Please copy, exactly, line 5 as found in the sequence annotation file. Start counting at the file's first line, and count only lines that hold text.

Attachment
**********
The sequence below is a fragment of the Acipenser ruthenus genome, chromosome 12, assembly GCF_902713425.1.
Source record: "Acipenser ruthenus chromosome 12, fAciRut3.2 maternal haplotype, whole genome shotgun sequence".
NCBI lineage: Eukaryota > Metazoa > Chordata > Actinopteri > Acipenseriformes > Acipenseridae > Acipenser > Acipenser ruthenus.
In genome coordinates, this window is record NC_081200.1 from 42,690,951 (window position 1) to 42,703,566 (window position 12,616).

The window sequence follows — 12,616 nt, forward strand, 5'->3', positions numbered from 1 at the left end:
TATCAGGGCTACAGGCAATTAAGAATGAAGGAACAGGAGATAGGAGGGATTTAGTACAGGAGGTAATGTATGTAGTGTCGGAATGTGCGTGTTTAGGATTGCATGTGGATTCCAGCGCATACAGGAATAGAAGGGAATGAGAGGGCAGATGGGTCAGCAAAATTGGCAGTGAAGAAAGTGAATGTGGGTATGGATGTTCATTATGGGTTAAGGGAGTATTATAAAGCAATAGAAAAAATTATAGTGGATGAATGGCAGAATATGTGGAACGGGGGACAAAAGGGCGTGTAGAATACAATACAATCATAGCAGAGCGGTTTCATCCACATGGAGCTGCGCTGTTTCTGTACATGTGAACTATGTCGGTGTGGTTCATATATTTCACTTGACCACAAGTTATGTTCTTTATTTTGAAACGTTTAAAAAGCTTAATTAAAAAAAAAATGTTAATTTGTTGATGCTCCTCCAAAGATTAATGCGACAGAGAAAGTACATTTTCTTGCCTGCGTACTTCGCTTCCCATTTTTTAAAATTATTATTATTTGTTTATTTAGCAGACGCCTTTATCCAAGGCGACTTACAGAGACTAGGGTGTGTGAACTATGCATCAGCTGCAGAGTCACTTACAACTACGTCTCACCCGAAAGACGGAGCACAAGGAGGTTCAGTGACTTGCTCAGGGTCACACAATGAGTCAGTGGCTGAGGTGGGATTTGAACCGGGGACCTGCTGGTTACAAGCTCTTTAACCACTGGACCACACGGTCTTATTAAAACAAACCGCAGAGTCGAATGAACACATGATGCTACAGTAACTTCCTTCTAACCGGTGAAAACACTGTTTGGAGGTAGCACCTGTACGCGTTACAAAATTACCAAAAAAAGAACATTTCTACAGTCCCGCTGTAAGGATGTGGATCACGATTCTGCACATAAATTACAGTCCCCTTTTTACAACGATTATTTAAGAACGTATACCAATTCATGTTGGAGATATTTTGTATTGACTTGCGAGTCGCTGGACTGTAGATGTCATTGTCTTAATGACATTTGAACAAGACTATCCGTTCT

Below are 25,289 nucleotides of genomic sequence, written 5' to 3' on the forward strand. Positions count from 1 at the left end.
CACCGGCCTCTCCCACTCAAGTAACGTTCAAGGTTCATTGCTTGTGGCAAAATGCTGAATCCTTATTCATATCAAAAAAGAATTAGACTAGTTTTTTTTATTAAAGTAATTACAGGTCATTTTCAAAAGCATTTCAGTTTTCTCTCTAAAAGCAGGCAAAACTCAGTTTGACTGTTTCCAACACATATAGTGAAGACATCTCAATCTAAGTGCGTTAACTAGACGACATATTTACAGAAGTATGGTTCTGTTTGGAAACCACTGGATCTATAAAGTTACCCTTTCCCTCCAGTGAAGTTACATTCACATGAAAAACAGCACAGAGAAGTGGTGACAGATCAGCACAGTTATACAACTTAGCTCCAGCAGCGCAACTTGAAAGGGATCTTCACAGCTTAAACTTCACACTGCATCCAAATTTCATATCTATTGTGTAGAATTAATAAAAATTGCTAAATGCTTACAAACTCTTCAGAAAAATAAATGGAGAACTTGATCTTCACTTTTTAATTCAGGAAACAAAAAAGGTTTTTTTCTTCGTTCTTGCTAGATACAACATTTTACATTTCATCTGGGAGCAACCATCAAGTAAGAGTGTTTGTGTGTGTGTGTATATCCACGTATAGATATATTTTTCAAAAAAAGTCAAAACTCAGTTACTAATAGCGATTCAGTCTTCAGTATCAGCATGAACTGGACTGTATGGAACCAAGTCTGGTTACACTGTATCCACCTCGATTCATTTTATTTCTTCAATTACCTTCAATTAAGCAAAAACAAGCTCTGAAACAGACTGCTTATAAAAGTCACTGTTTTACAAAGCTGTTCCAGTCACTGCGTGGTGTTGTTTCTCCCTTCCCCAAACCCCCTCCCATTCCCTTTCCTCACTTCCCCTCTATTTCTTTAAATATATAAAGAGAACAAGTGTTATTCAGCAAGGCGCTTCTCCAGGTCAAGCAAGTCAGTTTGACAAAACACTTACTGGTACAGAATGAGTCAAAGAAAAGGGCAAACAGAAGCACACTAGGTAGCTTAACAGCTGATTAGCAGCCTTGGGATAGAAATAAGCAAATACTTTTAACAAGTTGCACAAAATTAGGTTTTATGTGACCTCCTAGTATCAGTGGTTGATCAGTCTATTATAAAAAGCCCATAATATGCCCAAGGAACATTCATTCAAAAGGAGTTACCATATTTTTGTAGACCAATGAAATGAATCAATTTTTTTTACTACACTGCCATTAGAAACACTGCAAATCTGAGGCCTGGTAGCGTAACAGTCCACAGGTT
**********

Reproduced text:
The window sequence follows — 12,616 nt, forward strand, 5'->3', positions numbered from 1 at the left end: